Ag participates in Midwest monarch conservation meeting

Ag participates in Midwest monarch conservation meeting

Stakeholders come together for meeting in Minnesota on ways to improve monarch conservation

Corn and soybean growers' associations last week met with university researchers, government and non-government agencies to discuss collaborative efforts in accelerating Monarch butterfly recovery at the Keystone Monarch Collaborative meeting held in St. Paul, Minn.

Related: Endangered species status review ordered for monarch butterfly

The meeting focused on ways key stakeholders in monarch conservation, protection and recovery can collaborate.

Stakeholders come together for meeting in Minnesota on ways to improve monarch conservation. (USDA photo)

During the meeting, participants shared information about existing efforts underway, including research and monitoring. After identifying areas for immediate engagement for those already taking active measures, the group explored the usefulness of a more comprehensive planning process.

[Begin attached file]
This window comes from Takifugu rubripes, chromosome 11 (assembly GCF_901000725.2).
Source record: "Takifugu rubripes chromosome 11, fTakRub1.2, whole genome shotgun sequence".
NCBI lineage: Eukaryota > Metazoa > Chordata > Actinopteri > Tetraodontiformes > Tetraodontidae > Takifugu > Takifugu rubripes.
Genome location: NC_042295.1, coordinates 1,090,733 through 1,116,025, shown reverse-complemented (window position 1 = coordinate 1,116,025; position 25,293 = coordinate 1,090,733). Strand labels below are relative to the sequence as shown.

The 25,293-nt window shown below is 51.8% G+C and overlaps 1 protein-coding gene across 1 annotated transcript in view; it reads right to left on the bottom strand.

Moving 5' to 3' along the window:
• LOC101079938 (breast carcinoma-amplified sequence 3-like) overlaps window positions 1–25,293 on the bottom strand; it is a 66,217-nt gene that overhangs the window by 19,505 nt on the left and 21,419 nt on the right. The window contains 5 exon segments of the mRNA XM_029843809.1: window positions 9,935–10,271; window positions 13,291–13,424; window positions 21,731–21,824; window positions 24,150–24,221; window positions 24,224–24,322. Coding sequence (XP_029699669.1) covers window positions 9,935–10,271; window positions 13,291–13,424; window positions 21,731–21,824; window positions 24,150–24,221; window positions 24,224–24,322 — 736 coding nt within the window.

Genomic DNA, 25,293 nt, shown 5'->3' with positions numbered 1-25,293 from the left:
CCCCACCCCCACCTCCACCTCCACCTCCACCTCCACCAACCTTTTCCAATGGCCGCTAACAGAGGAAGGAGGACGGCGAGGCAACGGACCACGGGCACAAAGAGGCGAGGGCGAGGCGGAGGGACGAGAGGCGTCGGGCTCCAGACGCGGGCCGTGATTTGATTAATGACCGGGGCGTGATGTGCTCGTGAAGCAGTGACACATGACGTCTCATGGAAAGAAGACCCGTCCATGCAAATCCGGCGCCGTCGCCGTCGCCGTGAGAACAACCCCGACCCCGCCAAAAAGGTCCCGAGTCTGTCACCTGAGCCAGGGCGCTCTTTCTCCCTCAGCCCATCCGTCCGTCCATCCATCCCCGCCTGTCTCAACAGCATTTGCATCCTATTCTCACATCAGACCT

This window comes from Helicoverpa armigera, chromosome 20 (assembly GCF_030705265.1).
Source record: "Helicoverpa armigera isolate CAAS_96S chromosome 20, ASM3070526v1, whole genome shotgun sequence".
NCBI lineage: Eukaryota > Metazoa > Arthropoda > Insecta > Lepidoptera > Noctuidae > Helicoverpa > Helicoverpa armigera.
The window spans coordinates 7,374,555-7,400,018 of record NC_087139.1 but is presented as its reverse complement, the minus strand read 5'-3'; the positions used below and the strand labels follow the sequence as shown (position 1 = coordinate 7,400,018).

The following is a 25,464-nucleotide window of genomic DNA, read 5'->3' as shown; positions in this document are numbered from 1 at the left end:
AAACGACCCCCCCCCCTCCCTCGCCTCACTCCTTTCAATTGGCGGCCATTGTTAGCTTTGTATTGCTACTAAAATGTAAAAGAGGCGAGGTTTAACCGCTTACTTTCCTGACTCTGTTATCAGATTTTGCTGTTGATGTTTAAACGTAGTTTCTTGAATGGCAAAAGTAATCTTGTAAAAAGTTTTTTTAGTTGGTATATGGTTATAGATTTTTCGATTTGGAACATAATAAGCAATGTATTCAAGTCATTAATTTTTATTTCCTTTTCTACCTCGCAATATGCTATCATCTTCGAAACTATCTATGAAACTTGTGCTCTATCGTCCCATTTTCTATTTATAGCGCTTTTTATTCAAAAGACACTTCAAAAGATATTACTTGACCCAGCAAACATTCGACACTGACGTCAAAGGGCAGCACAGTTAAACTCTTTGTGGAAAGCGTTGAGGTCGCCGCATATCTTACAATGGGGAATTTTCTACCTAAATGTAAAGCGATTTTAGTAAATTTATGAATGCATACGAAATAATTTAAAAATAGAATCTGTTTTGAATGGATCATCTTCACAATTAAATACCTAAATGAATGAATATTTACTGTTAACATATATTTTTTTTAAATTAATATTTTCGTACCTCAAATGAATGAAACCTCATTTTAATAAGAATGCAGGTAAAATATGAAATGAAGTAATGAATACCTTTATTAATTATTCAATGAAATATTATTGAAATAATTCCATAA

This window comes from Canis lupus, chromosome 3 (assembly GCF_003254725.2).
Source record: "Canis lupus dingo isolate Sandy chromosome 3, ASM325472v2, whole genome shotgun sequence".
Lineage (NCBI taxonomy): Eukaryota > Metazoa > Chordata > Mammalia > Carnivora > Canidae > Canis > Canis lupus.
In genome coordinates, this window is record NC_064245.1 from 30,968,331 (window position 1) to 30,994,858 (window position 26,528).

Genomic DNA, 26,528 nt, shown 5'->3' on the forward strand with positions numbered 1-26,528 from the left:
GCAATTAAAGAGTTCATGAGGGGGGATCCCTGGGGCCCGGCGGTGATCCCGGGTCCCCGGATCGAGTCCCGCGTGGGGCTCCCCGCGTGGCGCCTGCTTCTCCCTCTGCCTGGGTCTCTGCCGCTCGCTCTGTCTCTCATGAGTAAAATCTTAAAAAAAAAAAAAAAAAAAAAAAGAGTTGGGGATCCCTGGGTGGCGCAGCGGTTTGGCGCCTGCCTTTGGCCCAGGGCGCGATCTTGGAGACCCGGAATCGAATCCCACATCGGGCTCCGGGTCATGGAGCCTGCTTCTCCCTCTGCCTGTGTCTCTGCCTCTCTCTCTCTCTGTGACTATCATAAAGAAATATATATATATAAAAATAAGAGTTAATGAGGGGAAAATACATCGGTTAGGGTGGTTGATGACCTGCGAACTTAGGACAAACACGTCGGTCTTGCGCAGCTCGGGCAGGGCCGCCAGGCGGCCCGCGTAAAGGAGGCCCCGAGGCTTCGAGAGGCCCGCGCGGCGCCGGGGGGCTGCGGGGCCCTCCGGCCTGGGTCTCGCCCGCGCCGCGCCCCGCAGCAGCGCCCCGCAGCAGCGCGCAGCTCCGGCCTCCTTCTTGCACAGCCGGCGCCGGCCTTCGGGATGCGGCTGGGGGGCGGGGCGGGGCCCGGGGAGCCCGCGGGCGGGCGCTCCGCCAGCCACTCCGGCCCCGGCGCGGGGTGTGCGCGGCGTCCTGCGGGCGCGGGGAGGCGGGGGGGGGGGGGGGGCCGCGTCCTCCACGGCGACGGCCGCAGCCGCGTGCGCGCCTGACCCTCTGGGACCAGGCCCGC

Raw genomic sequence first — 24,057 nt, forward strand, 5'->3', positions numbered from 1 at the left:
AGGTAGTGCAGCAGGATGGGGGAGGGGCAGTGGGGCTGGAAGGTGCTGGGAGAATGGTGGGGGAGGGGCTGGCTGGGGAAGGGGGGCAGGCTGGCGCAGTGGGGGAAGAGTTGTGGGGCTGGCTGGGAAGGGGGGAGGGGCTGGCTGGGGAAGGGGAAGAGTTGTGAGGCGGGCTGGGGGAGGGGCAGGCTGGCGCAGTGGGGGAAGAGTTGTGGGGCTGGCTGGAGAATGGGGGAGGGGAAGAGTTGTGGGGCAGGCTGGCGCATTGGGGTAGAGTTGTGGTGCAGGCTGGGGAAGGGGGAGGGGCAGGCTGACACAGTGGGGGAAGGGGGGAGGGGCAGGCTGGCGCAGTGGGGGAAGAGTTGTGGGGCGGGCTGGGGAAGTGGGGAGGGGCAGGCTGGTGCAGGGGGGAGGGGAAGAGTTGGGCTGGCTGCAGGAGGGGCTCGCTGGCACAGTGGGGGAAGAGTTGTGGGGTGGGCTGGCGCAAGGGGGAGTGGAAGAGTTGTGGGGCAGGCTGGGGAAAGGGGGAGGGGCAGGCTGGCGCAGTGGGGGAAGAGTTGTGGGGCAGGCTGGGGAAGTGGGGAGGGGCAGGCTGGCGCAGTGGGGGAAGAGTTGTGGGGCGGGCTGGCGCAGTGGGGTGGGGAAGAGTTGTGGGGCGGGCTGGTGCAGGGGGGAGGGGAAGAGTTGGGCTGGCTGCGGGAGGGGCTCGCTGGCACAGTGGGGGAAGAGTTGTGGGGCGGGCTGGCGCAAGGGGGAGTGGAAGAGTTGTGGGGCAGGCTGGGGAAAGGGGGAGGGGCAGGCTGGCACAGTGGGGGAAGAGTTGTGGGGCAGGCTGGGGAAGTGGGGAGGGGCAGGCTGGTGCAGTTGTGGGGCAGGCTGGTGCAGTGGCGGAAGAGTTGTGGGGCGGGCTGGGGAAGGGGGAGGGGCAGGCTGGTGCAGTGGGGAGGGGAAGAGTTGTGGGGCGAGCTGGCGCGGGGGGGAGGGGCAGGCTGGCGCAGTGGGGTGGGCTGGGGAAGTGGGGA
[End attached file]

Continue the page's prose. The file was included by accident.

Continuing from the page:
Significant declines in the eastern migratory Monarch population are widely documented, the American Soybean Association said, and there’s growing consensus that greater and more accelerated recovery efforts are required across the flyway – especially the I-35 corridor – to ensure a sustainable monarch population.

Monarch caterpillars depend on milkweed as a food source, though the weed is typically a farmers' target.

The National Corn Growers attended the meeting along with ASA. NCGA Director of Public Policy Ethan Mathews said the group took part in the discussion to learn about the type of conservation efforts recommended for farmers to improve the health of monarch populations.

Related: Plant Milkweeds For Monarch Butterflies?

"While our proposed solutions to this issue may vary widely, we understand the importance of having a seat at the table and working on areas of mutual agreement to find the best outcome possible that takes farmers' concerns into consideration," Mathews said.

These discussions come on the heels of a U.S. Fish and Wildlife Services announcement it had opened a status review on monarch butterflies under the Endangered Species Act.

NCGA says the outcome of the ESA review could impact farmers' in-field activities. The group is working with government officials and groups to develop a solution based on science.

Other groups and companies are already focusing on monarch conservation efforts, with Monsanto earlier this month pledging $400,000 to support efforts that will benefit monarchs.

TAGS: Soybean
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